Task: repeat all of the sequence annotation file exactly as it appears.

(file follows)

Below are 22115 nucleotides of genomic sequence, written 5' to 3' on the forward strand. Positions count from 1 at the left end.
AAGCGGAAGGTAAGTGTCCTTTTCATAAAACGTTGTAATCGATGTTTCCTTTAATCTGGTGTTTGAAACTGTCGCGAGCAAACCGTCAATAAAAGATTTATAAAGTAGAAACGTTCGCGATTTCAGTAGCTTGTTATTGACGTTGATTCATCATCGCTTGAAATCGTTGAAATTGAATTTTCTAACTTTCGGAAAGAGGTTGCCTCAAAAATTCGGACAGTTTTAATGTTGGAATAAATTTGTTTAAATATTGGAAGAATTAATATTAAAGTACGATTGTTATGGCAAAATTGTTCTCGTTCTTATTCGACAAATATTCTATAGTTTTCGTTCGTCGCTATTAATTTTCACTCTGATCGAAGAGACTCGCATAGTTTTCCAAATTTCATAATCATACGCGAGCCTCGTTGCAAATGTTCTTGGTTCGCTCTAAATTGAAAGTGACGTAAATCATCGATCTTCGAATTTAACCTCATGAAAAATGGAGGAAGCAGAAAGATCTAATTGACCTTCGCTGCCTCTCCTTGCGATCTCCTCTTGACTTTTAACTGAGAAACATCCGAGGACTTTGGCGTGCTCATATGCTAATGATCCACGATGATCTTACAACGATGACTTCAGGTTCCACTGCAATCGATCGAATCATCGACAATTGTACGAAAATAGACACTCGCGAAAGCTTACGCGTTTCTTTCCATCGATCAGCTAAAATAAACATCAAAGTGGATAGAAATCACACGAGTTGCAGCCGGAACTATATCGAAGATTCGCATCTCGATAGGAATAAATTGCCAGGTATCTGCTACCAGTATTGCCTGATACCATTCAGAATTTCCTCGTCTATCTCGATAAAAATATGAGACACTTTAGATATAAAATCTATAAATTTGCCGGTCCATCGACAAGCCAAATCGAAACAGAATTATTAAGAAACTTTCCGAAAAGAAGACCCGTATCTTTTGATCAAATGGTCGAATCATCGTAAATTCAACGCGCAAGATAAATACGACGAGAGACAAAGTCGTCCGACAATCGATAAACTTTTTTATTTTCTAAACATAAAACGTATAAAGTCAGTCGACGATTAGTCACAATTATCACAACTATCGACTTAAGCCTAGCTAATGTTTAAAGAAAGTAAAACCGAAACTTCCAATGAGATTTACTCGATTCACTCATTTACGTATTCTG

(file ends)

Below are 22115 nucleotides of genomic sequence, written 5' to 3' on the forward strand. Positions count from 1 at the left end.
AAGCGGAAGGTAAGTGTCCTTTTCATAAAACGTTGTAATCGATGTTTCCTTTAATCTGGTGTTTGAAACTGTCGCGAGCAAACCGTCAATAAAAGATTTATAAAGTAGAAACGTTCGCGATTTCAGTAGCTTGTTATTGACGTTGATTCATCATCGCTTGAAATCGTTGAAATTGAATTTTCTAACTTTCGGAAAGAGGTTGCCTCAAAAATTCGGACAGTTTTAATGTTGGAATAAATTTGTTTAAATATTGGAAGAATTAATATTAAAGTACGATTGTTATGGCAAAATTGTTCTCGTTCTTATTCGACAAATATTCTATAGTTTTCGTTCGTCGCTATTAATTTTCACTCTGATCGAAGAGACTCGCATAGTTTTCCAAATTTCATAATCATACGCGAGCCTCGTTGCAAATGTTCTTGGTTCGCTCTAAATTGAAAGTGACGTAAATCATCGATCTTCGAATTTAACCTCATGAAAAATGGAGGAAGCAGAAAGATCTAATTGACCTTCGCTGCCTCTCCTTGCGATCTCCTCTTGACTTTTAACTGAGAAACATCCGAGGACTTTGGCGTGCTCATATGCTAATGATCCACGATGATCTTACAACGATGACTTCAGGTTCCACTGCAATCGATCGAATCATCGACAATTGTACGAAAATAGACACTCGCGAAAGCTTACGCGTTTCTTTCCATCGATCAGCTAAAATAAACATCAAAGTGGATAGAAATCACACGAGTTGCAGCCGGAACTATATCGAAGATTCGCATCTCGATAGGAATAAATTGCCAGGTATCTGCTACCAGTATTGCCTGATACCATTCAGAATTTCCTCGTCTATCTCGATAAAAATATGAGACACTTTAGATATAAAATCTATAAATTTGCCGGTCCATCGACAAGCCAAATCGAAACAGAATTATTAAGAAACTTTCCGAAAAGAAGACCCGTATCTTTTGATCAAATGGTCGAATCATCGTAAATTCAACGCGCAAGATAAATACGACGAGAGACAAAGTCGTCCGACAATCGATAAACTTTTTTATTTTCTAAACATAAAACGTATAAAGTCAGTCGACGATTAGTCACAATTATCACAACTATCGACTTAAGCCTAGCTAATGTTTAAAGAAAGTAAAACCGAAACTTCCAATGAGATTTACTCGATTCACTCATTTACGTATTCTG